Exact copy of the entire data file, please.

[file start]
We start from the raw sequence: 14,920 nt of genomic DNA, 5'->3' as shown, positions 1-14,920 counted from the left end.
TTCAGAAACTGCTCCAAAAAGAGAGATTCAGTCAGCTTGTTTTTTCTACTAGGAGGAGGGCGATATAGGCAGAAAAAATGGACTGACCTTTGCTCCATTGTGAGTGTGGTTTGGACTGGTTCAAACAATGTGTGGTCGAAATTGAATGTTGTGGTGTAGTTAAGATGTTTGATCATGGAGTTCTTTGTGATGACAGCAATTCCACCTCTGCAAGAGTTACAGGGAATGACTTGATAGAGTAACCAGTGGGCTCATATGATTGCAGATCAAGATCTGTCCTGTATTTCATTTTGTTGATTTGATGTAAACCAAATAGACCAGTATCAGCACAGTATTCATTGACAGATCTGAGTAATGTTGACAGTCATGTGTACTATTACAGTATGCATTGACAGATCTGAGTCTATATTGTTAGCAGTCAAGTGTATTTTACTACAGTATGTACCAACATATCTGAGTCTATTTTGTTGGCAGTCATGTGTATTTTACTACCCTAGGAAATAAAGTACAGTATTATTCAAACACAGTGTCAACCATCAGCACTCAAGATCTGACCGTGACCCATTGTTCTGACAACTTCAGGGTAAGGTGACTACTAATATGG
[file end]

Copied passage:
We start from the raw sequence: 14,920 nt of genomic DNA, 5'->3' as shown, positions 1-14,920 counted from the left end.
TTCAGAAACTGCTCCAAAAAGAGAGATTCAGTCAGCTTGTTTTTTCTACTAGGAGGAGGGCGATATAGGCAGAAAAAATGGACTGACCTTTGCTCCATTGTGAGTGTGGTTTGGACTGGTTCAAACAATGTGTGGTCGAAATTGAATGTTGTGGTGTAGTTAAGATGTTTGATCATGGAGTTCTTTGTGATGACAGCAATTCCACCTCTGCAAGAGTTACAGGGAATGACTTGATAGAGTAACCAGTGGGCTCATATGATTGCAGATCAAGATCTGTCCTGTATTTCATTTTGTTGATTTGATGTAAACCAAATAGACCAGTATCAGCACAGTATTCATTGACAGATCTGAGTAATGTTGACAGTCATGTGTACTATTACAGTATGCATTGACAGATCTGAGTCTATATTGTTAGCAGTCAAGTGTATTTTACTACAGTATGTACCAACATATCTGAGTCTATTTTGTTGGCAGTCATGTGTATTTTACTACCCTAGGAAATAAAGTACAGTATTATTCAAACACAGTGTCAACCATCAGCACTCAAGATCTGACCGTGACCCATTGTTCTGACAACTTCAGGGTAAGGTGACTACTAATATGG